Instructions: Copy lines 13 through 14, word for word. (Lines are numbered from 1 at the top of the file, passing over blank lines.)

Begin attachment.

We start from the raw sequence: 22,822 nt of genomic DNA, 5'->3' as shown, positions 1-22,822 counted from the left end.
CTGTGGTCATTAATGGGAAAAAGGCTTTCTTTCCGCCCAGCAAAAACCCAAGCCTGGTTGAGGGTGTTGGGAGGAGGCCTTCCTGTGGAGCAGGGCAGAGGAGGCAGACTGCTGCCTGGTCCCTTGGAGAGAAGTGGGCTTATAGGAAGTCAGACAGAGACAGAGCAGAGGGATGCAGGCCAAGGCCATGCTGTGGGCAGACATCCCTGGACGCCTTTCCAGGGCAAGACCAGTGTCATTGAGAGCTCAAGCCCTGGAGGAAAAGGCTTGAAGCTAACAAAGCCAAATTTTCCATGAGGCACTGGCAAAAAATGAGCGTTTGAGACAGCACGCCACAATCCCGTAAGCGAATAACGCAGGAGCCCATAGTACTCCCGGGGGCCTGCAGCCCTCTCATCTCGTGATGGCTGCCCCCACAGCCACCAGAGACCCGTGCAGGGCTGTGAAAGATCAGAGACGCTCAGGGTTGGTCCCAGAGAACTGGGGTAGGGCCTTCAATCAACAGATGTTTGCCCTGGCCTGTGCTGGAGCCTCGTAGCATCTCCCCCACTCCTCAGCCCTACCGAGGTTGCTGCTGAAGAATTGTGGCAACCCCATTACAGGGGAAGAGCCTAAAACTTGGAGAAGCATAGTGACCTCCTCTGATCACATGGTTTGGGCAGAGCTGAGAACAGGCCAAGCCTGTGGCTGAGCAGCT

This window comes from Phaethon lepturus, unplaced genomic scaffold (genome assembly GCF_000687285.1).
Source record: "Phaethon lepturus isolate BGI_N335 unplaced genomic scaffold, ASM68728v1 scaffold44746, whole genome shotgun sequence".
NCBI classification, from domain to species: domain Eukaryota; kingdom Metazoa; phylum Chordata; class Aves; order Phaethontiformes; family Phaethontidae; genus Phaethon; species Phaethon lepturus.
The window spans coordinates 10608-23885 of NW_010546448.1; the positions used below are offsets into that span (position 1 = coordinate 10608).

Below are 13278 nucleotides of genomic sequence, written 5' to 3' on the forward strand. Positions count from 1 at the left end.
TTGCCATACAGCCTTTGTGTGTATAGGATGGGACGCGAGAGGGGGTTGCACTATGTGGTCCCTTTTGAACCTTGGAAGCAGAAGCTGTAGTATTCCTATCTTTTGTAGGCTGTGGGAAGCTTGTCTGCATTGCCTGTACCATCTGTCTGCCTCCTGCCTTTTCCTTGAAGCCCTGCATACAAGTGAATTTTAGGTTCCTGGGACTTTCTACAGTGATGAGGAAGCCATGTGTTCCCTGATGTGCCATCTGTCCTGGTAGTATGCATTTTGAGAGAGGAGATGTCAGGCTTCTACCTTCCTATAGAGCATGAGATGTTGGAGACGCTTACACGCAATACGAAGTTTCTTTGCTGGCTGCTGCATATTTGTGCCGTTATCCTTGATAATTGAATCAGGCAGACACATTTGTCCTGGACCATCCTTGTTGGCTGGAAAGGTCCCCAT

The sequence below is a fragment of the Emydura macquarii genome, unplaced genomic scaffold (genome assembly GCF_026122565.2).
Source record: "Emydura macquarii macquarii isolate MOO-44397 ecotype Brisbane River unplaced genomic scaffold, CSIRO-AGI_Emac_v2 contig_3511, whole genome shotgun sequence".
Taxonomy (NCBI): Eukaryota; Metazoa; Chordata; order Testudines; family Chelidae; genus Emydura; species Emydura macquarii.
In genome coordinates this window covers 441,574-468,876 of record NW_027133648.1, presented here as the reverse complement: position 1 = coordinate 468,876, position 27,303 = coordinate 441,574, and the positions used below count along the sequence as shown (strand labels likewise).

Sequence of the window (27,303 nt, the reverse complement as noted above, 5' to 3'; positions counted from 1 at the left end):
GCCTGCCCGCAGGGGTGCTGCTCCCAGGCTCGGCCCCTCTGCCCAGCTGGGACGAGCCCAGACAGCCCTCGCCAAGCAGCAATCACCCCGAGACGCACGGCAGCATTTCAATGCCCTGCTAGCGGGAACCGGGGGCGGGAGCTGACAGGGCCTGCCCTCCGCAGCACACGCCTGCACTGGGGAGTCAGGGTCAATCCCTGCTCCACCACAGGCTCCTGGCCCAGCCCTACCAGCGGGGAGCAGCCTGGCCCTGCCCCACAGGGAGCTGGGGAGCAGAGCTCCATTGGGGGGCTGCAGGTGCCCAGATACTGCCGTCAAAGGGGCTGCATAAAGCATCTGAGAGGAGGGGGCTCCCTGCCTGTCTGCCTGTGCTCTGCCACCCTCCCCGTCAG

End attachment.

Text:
Sequence of the window (27,303 nt, the reverse complement as noted above, 5' to 3'; positions counted from 1 at the left end):
GCCTGCCCGCAGGGGTGCTGCTCCCAGGCTCGGCCCCTCTGCCCAGCTGGGACGAGCCCAGACAGCCCTCGCCAAGCAGCAATCACCCCGAGACGCACGGCAGCATTTCAATGCCCTGCTAGCGGGAACCGGGGGCGGGAGCTGACAGGGCCTGCCCTCCGCAGCACACGCCTGCACTGGGGAGTCAGGGTCAATCCCTGCTCCACCACAGGCTCCTGGCCCAGCCCTACCAGCGGGGAGCAGCCTGGCCCTGCCCCACAGGGAGCTGGGGAGCAGAGCTCCATTGGGGGGCTGCAGGTGCCCAGATACTGCCGTCAAAGGGGCTGCATAAAGCATCTGAGAGGAGGGGGCTCCCTGCCTGTCTGCCTGTGCTCTGCCACCCTCCCCGTCAG